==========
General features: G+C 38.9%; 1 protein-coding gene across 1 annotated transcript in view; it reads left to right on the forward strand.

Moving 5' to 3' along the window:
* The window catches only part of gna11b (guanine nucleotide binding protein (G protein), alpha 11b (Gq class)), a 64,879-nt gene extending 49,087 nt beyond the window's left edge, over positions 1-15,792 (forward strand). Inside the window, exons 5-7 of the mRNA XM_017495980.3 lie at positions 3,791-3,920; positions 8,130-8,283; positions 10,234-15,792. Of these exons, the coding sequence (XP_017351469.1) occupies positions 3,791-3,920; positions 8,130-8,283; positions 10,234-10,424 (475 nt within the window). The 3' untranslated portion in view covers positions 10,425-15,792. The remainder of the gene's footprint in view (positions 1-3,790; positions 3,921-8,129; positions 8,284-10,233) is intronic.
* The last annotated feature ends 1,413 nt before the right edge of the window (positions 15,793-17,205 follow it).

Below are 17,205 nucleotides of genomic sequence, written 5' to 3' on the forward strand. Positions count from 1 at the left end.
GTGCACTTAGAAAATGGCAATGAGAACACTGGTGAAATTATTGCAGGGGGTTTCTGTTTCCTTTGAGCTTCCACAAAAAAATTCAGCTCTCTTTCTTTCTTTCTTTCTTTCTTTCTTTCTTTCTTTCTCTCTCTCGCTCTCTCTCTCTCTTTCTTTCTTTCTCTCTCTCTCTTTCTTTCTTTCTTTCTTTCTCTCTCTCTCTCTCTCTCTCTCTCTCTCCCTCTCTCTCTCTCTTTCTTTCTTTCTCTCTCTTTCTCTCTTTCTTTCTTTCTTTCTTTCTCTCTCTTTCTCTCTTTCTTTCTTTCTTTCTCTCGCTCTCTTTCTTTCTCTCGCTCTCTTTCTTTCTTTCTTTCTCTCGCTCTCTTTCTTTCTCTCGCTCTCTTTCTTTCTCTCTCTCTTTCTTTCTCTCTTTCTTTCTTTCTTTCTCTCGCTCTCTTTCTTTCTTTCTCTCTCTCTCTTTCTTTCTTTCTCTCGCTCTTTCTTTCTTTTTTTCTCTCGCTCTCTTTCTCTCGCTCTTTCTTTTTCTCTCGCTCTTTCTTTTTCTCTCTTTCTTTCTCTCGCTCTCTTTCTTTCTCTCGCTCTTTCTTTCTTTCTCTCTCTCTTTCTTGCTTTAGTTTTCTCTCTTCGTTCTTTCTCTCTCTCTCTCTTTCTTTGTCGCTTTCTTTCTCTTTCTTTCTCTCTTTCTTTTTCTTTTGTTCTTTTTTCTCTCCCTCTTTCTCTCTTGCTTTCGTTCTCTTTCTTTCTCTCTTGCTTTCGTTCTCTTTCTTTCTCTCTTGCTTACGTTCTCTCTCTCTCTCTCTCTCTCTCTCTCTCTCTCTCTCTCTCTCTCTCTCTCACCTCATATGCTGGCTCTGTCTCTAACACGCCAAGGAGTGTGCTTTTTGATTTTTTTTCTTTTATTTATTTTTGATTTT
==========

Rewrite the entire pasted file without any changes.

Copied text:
General features: G+C 38.9%; 1 protein-coding gene across 1 annotated transcript in view; it reads left to right on the forward strand.

Moving 5' to 3' along the window:
* The window catches only part of gna11b (guanine nucleotide binding protein (G protein), alpha 11b (Gq class)), a 64,879-nt gene extending 49,087 nt beyond the window's left edge, over positions 1-15,792 (forward strand). Inside the window, exons 5-7 of the mRNA XM_017495980.3 lie at positions 3,791-3,920; positions 8,130-8,283; positions 10,234-15,792. Of these exons, the coding sequence (XP_017351469.1) occupies positions 3,791-3,920; positions 8,130-8,283; positions 10,234-10,424 (475 nt within the window). The 3' untranslated portion in view covers positions 10,425-15,792. The remainder of the gene's footprint in view (positions 1-3,790; positions 3,921-8,129; positions 8,284-10,233) is intronic.
* The last annotated feature ends 1,413 nt before the right edge of the window (positions 15,793-17,205 follow it).

Below are 17,205 nucleotides of genomic sequence, written 5' to 3' on the forward strand. Positions count from 1 at the left end.
GTGCACTTAGAAAATGGCAATGAGAACACTGGTGAAATTATTGCAGGGGGTTTCTGTTTCCTTTGAGCTTCCACAAAAAAATTCAGCTCTCTTTCTTTCTTTCTTTCTTTCTTTCTTTCTTTCTTTCTCTCTCTCGCTCTCTCTCTCTCTTTCTTTCTTTCTCTCTCTCTCTTTCTTTCTTTCTTTCTTTCTCTCTCTCTCTCTCTCTCTCTCTCTCTCCCTCTCTCTCTCTCTTTCTTTCTTTCTCTCTCTTTCTCTCTTTCTTTCTTTCTTTCTTTCTCTCTCTTTCTCTCTTTCTTTCTTTCTTTCTCTCGCTCTCTTTCTTTCTCTCGCTCTCTTTCTTTCTTTCTTTCTCTCGCTCTCTTTCTTTCTCTCGCTCTCTTTCTTTCTCTCTCTCTTTCTTTCTCTCTTTCTTTCTTTCTTTCTCTCGCTCTCTTTCTTTCTTTCTCTCTCTCTCTTTCTTTCTTTCTCTCGCTCTTTCTTTCTTTTTTTCTCTCGCTCTCTTTCTCTCGCTCTTTCTTTTTCTCTCGCTCTTTCTTTTTCTCTCTTTCTTTCTCTCGCTCTCTTTCTTTCTCTCGCTCTTTCTTTCTTTCTCTCTCTCTTTCTTGCTTTAGTTTTCTCTCTTCGTTCTTTCTCTCTCTCTCTCTTTCTTTGTCGCTTTCTTTCTCTTTCTTTCTCTCTTTCTTTTTCTTTTGTTCTTTTTTCTCTCCCTCTTTCTCTCTTGCTTTCGTTCTCTTTCTTTCTCTCTTGCTTTCGTTCTCTTTCTTTCTCTCTTGCTTACGTTCTCTCTCTCTCTCTCTCTCTCTCTCTCTCTCTCTCTCTCTCTCTCTCTCTCACCTCATATGCTGGCTCTGTCTCTAACACGCCAAGGAGTGTGCTTTTTGATTTTTTTTCTTTTATTTATTTTTGATTTT